NOTE: See the photo gallery, setlist and videos at the bottom.
Coming off a Saturday show that had to be one of the more frustrating and disappointing night’s of the band’s storied career (being forced to cut the show short by fire marshal), Tom Petty and the Heartbreakers came roaring back with a purpose-driven energy on Sunday night to deliver a fantastic, catalog-plundering fifth show of the ongoing six-night residency in Hollywood at the Fonda Theatre.
Petty was quick to address the elephant in the room, saying that “I don’t really like to assign blame when I get into an argument with people…” before half-joking “…but it wasn’t me” to a laughing audience. On a rare serious note, Petty (ever the gracious showman) even went as far as to promise to make things right for Saturday, offering to personally reimburse all ticket holders if need be. A truly tasteful move from one of the music world’s class acts.
After getting that out of the way (and assuring the crowd that this show would go the distance), the focus rested solely where it belongs: the superb quality of music being performed (ranging from rock solid to downright spectacular at various points in the night). The Heartbreakers, at their core, simply put, are quite possibly the best bar band to ever make it out of the playing-for-tips circuit and for good reason. A “musician’s musician” is generally an artist that is loved by his creative peers but oftentimes overlooked by mainstream audience. Petty and Co. are the antithesis to this rule, as artists almost wholly revered within the rock musician community and big enough to fill a room 20x the size of the Fonda.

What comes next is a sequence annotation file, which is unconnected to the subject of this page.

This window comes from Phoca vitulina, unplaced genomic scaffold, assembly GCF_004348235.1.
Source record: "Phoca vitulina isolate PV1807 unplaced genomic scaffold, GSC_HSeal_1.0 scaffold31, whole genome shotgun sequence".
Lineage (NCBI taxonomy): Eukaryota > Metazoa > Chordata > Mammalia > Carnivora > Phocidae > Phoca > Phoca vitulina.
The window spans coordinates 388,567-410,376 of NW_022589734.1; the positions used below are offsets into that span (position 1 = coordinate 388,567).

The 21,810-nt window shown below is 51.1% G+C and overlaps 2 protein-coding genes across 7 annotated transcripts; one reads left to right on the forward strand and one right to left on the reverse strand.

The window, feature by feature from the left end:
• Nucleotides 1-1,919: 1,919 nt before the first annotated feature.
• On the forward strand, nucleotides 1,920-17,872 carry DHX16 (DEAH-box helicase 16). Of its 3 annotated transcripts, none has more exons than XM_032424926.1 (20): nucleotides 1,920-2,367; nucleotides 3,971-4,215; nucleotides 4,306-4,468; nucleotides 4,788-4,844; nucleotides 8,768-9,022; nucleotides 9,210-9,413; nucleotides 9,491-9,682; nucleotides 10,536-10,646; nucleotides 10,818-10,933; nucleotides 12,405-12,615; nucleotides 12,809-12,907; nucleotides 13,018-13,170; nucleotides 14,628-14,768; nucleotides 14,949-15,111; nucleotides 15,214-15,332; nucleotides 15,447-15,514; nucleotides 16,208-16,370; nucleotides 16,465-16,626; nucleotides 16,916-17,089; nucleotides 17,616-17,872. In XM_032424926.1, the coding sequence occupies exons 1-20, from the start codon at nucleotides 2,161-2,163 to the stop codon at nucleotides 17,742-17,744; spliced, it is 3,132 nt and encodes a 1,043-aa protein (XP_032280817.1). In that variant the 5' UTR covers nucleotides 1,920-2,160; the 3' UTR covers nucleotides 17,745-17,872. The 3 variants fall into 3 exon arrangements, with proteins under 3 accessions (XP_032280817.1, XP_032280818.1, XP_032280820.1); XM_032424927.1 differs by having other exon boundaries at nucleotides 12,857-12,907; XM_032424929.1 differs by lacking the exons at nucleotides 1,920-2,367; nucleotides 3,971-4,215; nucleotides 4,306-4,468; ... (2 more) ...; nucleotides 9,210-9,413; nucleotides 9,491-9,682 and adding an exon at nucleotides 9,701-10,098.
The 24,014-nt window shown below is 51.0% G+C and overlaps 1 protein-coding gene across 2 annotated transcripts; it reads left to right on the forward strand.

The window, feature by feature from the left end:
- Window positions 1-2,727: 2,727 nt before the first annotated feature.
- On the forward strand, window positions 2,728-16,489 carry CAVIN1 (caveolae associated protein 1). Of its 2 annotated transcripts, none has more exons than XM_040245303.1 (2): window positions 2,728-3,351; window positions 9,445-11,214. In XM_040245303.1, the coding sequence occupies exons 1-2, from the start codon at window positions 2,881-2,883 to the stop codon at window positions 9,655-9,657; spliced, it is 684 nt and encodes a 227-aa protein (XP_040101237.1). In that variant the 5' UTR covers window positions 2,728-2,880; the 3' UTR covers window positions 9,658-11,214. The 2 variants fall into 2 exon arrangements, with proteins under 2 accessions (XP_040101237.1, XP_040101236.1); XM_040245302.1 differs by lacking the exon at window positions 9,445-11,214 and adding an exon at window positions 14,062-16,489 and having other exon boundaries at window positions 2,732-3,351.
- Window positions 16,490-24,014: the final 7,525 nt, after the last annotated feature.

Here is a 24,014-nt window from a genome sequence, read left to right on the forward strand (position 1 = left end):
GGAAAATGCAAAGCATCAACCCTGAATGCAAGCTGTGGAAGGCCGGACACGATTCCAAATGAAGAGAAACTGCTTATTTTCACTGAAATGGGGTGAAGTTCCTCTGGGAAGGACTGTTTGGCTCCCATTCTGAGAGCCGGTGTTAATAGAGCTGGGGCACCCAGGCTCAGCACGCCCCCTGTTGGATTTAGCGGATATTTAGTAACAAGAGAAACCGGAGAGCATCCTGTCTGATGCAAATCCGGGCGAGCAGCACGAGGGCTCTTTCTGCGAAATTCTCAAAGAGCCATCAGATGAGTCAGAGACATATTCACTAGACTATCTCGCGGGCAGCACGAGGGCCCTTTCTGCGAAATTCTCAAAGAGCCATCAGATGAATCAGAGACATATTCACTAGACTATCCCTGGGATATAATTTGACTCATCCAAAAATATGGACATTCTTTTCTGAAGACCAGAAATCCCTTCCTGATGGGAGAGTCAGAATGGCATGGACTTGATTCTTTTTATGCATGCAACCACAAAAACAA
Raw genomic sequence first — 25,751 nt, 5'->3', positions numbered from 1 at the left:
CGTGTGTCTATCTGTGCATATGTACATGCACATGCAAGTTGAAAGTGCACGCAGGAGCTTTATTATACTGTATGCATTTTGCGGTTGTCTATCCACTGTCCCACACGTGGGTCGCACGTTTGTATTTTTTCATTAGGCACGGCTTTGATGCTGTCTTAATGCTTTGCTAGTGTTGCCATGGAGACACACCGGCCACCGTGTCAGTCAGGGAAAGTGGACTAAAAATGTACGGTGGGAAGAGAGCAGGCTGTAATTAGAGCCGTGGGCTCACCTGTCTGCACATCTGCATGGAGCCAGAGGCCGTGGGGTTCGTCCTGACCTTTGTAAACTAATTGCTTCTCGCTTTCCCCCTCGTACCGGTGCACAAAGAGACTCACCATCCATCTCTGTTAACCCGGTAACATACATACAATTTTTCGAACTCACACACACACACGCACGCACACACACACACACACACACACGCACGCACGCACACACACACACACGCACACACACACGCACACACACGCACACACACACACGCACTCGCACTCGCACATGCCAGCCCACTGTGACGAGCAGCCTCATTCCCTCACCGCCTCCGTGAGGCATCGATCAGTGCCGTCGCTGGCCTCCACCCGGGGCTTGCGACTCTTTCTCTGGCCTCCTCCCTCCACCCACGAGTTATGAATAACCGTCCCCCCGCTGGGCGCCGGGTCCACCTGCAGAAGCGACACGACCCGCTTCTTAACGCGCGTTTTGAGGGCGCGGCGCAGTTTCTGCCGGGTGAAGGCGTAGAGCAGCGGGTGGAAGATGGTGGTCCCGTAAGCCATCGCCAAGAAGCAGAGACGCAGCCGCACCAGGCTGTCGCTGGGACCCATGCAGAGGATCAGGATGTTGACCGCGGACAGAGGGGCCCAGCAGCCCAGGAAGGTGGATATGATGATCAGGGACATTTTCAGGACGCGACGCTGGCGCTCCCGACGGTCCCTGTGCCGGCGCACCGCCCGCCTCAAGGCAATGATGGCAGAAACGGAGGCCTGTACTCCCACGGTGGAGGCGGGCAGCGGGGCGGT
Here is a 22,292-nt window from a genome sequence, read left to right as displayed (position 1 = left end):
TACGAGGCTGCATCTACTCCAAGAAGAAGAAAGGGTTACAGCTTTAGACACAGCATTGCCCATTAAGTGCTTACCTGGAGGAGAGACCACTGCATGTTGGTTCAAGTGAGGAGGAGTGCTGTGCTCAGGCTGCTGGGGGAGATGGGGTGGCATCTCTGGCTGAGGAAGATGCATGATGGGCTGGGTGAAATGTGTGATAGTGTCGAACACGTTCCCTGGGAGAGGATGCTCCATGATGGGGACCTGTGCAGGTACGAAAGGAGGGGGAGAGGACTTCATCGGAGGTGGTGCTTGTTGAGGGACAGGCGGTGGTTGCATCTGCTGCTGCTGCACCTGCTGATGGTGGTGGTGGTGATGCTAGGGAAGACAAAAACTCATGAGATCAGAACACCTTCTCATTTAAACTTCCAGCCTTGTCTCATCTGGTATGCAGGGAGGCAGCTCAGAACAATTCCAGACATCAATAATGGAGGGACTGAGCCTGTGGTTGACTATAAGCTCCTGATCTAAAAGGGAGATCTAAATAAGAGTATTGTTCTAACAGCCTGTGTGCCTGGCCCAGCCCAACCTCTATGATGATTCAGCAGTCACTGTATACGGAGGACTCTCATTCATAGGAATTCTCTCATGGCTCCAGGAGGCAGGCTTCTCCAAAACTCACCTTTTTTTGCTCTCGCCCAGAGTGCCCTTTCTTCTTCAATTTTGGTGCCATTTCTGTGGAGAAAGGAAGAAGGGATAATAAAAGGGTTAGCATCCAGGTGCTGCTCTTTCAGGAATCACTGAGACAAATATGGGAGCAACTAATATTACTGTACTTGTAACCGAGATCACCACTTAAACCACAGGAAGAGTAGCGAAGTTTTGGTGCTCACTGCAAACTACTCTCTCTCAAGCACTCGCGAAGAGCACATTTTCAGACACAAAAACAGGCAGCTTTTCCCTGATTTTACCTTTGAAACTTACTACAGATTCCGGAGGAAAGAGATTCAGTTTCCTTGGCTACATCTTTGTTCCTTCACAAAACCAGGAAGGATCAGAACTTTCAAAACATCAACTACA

And that’s what made last night so special. The impeccable sound, intimate setting and intriguing song selection all made this one to remember.
From the photo pit, it was hard not to marvel at the sheer amount of vintage gear that was set up on stage. It also signified just how much these guys care about finding the right sound for each track. Out of the gate, Petty acknowledged that the night would be heavy on deeper cuts, and he was right, as many rare tracks from the Heartbreakers’ back catalog were dusted off for the first time in years, much to the enjoyment of the hardcore fans in the audience (of which there were many). The set list walked the tightrope, keeping a nice balance between delving too far into the obscure and sapping the energy from the room and merely going through the motions and only playing tired classics all night.
Fittingly, given the night prior’s events, the show began with a gritty cover of The Byrds ’67 classic “So You Want To Be A Rock and Roll Star,” a song which, at its core, is about the difficulties and pressures that can come along with success. Throughout the night, Petty and Co. would give due deference and pay homage to the artists who influenced them like Dylan, The Byrds and Muddy Waters to name a few.
The price you pay for your riches and fame
Was it all a strange game
You’re a little insane
The money that came and the public acclaim
Don’t forget what you are
You’re a rock’n'roll star
“Love Is A Long Road” from Tom Petty’s debut solo record Full Moon Fever (1989) would follow before the first singalong of the night “Listen To Her Heart”. None of the classics came off stale, depraved of passion or energy. You’d be hard-pressed to find too many arena-sized bands with over three decades of touring under their belt with the ability to still, after all these years, keep it real like this. An early highlight of the show came early with “Honey Bee”, a swirling, bluesy romp from Wildflowers. The sound in the room was impeccable and locked in throughout the show and particularly during some of the larger, room-filling riffs by Mike Campbell.